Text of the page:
This hand colored lithograph by Nathaniel Currier depicts an officer, likely Andrew Jackson, on a white horse in the center of a chaotic battlefield at the Battle of New Orleans. Among the dead and fighting soldiers in the background and foreground, a soldier can be seen hoisting the American flag with pride as they clash with the British. The title and publication information can be found along the bottom edge of the print.
Nathaniel Currier was born on March 27, 1813 in Roxbury, Massachusetts. The firm of Currier and Ives (1862-1901) issued lithographic portraits, views and pictorial records of sporting events and other happenings. In the 1850s-1860s, work on lithographic stone crowded out the wood block. Currier productions were often crudely executed but some beautiful prints did come from his presses. His shooting, fishing and racing prints furnish us with pictoral idea of American sports of the period. Nathaniel Currier was tall, blond and courtly and often posed for his own artists. He was better at business than art. James Ives was the brother-in-law of Nat Currier's brother. He was born in New York City on the grounds of Bellevue Hospital. Every morning at 7 a crowd of peddlers used to enter the little shop of Currier and Ives. From huge bins they selected whatever pictures they hoped would capture their customers. They left a cash deposit. Then they piled their prints into pushcards and rolled across the town, hawking the latest deathbed scenes, shipwrecks or lush country landscapes. At evening they returned their unsold stock to the shop, reclaimed their deposits and squared up accounts. By such elementary methods as this, the firm of Currier & Ives led the popular picture business from 1840 to 1890. They helped America get acquainted with itself. Their lithographs of doe-eyed New England damsels were tacked to Mississippi flatboats. Their dashing pioneers, framed in walnut, enlivened the parlors of New England stay-at-homes. And through a London office they introduced Americans to curious Europeans. Wholesale, Currer & Ives prints were 6 cents apiece. Retail, they went for 15 cents to 25 cents, or up to $3 for an elegant folio. But even in the firm's heyday, when it cataloged more than 4,317 prints, business was widely adapted to its pushcart customers. And for everybody, including the Prince of Wales who browsed delightedly through the New York store in 1860, terms were strictly cash. Nathaniel Currier from Roxbury, Massachusetts began his apprenticeship in a Boston lithographer's shop. At 22 he opened his own New York store at No. 1 Wall Street. During his second year of business in 1835 the nearby Merchants' Exchange burned down. It was a beautiful blaze. Four days later Currier released the first colored lithograph of the disaster with lurid flames and heroic firemen. When it was sold as an extra with the New York Sun, the whole town marveled at Currier's speedy presses. Five years later a steamboat caught fire on Long Island Sound. This time Nat Currier worked still faster, issued his famous lithograph, The Awful Conflagration of the Steam Boat Lexington in three days. People heard about it all over the country and Currier's fame was assured. Thereafter Currier covered every major disaster, and, to please a nation of fire worshipers, released a new print every time a hencoop burned down. In 1852 plump, jovial James Ives was hired, made himself so valuable as a bookkeeper and an artist that he soon became a partner. The Four Seasons of Life show Ives' handiwork. Most Currier & Ives prints were first submitted in the form of sketches or oil paintings. Artists received about $10 a picture and there were no royalties. Connected with the firm was a staff of specialists. George Durrie excelled at painting snow, rocks, lichens. Charles Parsons was a marine expert. Thomas Worth did Negro comics. Arthur Tait did hunting scenes. Louis Maurer was wonderful at horses. Fanny Palmer was so good at sketching farmyards that she was often rushed to Long Island in Nat Currier's buggy for a quick order of rural charm. Several artists often worked on one picture, each contributing his particular speciality. Pictures were then copied onto stone plates by expert lithographers. When the black-and-white prints came off the presses, they were sent to the fifth floor of the Spruce Street factory. Here, seated at long tables, artists with paint pots each applied one color. At the end of the line, prints emerged completely painted, but with noticeable variations. With the death of Nathaniel Currier on November 20, 1888, the great firm of Currier and Ives slumped. Improved color printing and photography hurried its final collapse in 1907. But the Currier & Ives tradition of popular reporting endured. It was the beginning in America of pictorial journalism.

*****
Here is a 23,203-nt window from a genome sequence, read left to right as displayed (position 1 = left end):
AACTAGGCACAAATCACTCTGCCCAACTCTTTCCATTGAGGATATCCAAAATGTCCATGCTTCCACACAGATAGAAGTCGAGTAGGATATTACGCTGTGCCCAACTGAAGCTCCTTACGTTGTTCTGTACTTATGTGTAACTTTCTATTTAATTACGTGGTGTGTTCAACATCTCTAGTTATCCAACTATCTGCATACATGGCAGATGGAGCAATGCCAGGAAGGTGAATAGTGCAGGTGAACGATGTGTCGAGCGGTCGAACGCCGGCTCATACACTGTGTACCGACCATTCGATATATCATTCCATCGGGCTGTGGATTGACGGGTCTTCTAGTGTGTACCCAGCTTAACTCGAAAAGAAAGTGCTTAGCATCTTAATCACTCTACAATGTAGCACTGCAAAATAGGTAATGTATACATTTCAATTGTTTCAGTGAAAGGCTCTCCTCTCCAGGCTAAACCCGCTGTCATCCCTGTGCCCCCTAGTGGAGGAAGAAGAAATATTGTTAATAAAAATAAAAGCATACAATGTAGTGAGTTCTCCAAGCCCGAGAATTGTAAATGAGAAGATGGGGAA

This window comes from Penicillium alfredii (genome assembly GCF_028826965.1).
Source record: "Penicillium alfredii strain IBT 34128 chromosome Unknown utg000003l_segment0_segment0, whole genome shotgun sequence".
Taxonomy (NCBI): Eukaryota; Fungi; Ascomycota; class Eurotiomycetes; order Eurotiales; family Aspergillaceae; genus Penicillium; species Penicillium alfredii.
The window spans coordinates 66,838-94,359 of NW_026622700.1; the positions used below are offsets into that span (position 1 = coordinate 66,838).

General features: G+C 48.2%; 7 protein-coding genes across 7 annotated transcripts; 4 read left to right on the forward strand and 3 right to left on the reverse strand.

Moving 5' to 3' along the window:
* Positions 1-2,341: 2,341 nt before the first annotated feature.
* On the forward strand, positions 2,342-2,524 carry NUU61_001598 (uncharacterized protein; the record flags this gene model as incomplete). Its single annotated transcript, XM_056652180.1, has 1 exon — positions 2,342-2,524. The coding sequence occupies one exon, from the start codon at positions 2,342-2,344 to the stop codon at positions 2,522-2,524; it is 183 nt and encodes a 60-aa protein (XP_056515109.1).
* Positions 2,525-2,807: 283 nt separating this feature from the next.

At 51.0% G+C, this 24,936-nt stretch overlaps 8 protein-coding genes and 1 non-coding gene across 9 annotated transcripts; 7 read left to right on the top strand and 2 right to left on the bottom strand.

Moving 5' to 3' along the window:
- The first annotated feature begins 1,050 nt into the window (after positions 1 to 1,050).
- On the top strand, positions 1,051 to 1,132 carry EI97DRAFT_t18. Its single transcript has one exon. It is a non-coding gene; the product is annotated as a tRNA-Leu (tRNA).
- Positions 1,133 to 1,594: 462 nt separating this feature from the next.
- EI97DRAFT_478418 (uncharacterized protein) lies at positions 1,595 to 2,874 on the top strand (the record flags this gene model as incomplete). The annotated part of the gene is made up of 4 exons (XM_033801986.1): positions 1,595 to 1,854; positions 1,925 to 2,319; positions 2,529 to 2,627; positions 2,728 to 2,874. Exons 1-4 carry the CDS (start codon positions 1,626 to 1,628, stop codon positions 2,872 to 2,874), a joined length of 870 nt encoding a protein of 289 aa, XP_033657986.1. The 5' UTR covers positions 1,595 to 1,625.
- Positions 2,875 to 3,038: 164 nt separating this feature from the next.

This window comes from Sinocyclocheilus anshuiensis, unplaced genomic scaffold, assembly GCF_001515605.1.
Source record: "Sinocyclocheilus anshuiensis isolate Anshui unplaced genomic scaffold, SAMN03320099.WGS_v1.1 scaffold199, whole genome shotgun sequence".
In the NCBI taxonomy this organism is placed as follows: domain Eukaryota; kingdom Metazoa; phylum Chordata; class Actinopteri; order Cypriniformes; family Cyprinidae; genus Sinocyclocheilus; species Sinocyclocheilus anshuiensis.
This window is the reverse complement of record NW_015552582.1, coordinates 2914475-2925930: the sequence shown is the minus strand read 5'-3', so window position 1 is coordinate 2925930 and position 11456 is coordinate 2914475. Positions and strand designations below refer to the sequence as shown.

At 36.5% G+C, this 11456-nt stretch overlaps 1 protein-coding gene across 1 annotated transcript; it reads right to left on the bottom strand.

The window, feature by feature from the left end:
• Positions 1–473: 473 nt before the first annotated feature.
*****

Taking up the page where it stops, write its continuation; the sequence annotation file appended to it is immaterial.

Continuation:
Dimensions With Frame
H 15 in. x W 19 in. x D 0.5 in.
Dimensions Without Frame
H 9 in. x W 13 in.